Feeling a sense of community and belonging is essential to our survival as a species. That’s according to Dacher Keltner, a psychology professor at Berkeley who studies happiness and human emotion.
Dacher Keltner: We are the most individualistic culture ever. And I think that California even privileges it to a greater extent: freedom, self-expression, identity, individuality. But we have lost a sense of community and shared quality.
I’ve taught The Science of Happiness for 20 years and, you know, it’s such a mystery — what makes us happy, what gives us meaning. And what we can say definitively is that if you want to feel good about life, find social connection. If you’re an introvert, find one person who you really love and who you confide in.
When we feel that sense of connection, it activates the release of oxytocin, dopamine in the brain — the opioids which help you feel really comfortable, the vagus nerve that I study, which regulates your cardiovascular system and your digestion. It’s just good for us, right? And then, when you don’t have those connections, like people in solitary confinement or elsewhere, you suffer profoundly.
Keltner is the faculty director of the Greater Good Science Center at Berkeley, which studies the science of well-being and teaches skills that foster a thriving and compassionate society.
One way to begin to build a sense of community, says Keltner, is by having conversations and figuring out what we have in common with one another — something that the center has been working to do in its program, Bridging Differences.
Dacher Keltner: People have been working hard at this, and as a really collective species, we’re good at this. And, in some sense, everybody knows that one of the worst dimensions of the new technologies — the Twitters and the Facebooks — these are echo chambers and ideological bubbles. So, one thing in terms of expectation is, you know, search for shared values, shared things.
Most people care about their kids. Most people care about the environment. Most people want a better future. Most people want most human beings to live well.
The other thing is to, you know, to honor difference and recognize that democracies are noisy. There is a lot of good research that when you can get opposing partisans to focus on shared values, they do a bit better. When you can get them to figure out ways to appreciate each other’s differences, they do better. And that’s our challenge.
Anne Brice: Yeah. Do you think it’s always worth it to try to find something in someone where you connect?
Dacher Keltner: I think it’s hard to find rules that apply to 100% of contexts, you know, but I would say 95% of the time. And importantly, we need to separate institutions from people or informal institutions.
If you went right up to a white supremacist, a Proud Boy, as they were on the Berkeley campus a while ago, and you talk to them over a beer, you’d find some common ground. But you cannot tolerate institutions that harm. And so, we’ve got to do that hard work of separating individuals from the kind of movements that are pernicious.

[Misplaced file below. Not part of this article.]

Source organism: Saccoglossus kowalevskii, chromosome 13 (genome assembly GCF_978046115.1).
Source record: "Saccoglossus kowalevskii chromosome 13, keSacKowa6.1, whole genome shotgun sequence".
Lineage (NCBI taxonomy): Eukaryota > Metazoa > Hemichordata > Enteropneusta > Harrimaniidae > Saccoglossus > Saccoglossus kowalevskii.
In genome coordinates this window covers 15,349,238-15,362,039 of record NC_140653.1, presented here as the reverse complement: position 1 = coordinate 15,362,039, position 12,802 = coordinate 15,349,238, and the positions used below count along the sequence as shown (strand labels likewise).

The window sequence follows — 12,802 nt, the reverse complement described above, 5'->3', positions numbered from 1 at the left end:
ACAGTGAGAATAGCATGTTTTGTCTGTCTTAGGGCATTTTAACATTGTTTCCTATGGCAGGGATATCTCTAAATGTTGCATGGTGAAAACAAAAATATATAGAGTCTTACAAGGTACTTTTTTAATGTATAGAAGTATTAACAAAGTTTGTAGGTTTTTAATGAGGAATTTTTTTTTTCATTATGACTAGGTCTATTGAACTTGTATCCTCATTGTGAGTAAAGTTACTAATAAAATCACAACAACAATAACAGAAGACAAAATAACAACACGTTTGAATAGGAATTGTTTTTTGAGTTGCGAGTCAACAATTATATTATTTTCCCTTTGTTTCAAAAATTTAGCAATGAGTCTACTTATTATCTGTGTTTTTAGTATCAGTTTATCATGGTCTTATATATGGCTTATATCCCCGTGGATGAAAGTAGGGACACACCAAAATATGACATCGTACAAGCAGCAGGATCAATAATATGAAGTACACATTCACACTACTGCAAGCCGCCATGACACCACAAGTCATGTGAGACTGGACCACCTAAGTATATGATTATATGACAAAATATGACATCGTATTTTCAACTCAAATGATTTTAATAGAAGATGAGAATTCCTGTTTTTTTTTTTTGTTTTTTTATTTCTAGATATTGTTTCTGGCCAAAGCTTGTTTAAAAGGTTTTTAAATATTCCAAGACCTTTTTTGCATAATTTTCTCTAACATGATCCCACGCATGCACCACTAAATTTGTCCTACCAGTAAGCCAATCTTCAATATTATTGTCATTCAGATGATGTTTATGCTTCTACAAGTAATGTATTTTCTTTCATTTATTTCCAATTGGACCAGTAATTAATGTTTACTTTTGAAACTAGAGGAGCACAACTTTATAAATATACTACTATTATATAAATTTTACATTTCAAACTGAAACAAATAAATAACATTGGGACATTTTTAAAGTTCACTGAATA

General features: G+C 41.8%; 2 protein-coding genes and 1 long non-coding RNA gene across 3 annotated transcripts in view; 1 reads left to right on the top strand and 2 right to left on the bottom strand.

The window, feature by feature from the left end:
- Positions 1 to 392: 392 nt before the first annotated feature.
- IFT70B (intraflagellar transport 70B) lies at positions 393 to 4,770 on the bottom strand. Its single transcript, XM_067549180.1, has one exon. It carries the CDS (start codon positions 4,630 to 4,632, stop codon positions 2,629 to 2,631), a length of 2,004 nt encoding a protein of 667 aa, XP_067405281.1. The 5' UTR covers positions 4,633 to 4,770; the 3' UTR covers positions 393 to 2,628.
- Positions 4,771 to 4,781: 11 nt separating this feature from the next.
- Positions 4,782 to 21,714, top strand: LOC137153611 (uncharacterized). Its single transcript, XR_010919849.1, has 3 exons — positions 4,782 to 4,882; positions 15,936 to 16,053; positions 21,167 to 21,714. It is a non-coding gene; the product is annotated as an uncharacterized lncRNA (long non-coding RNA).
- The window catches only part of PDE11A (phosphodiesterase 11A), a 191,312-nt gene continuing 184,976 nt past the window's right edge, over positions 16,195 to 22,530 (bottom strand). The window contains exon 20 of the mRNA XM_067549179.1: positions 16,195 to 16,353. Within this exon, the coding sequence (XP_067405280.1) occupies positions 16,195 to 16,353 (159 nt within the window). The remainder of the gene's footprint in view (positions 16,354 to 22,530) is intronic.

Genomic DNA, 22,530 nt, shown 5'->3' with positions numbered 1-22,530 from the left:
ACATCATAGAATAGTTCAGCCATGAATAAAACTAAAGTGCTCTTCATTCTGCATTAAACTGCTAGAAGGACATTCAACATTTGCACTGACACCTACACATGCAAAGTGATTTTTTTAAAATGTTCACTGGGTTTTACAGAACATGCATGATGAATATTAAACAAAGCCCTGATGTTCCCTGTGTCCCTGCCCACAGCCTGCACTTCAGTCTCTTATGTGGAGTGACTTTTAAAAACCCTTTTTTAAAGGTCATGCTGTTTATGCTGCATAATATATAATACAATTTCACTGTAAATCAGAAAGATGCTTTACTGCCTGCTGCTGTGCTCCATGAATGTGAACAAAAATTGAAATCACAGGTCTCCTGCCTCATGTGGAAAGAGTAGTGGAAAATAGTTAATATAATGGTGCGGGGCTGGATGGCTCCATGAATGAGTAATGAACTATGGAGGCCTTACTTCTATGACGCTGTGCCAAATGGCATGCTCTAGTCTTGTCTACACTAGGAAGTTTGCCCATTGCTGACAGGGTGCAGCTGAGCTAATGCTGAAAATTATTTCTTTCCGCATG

It’s interesting, because people often associate the Greater Good Science Center and my work with: ‘Always be compassionate, accept everybody.’ And in the deeper traditions of compassion, like a lot of the Buddhist traditions, they have an idea of tough compassion — to step in and, in a good way, guide the person to a different form of behavior or out. But I think most of the time it’s good to connect.
[Music: “Fern and Andy” by Blue Dot Sessions]
In his work on building community on campus, Wise says he tries to include a wide range of perspectives and to make decisions where everyone feels heard.
Tyrone Wise: We all bring an experience and a leadership and a knowledge base that we can put all together and create something amazing.
I definitely want to acknowledge and lift up Chancellor Christ and all her work being part of the BSFO and the Coalition of Ethnic Staff Organizations. We have meetings with the chancellor often, and we talk about this very topic. Her leadership has been instrumental in helping us create changes and create opportunities for growth that allow us to be a more equitable campus.
And so, from the top down, I can say that there are people who are willing to be in the fight with us. I think an exciting part of this role is that we’re able to have these conversations and be heard with the intent to make change.
Wise says that by asking tough questions and truly listening to the answers, like Davis does in Accidental Courtesy, we can bring about meaningful change in our society, building community one person at a time.
For Berkeley News, I’m Anne Brice.
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An online screening of Accidental Courtesy, followed by a Q&A session with Davis, will be shown on Wednesday, Feb. 10 at 4:30 p.m. Register for the screening and find more virtual events for Black History Month.
Listen to other Fiat Vox episodes: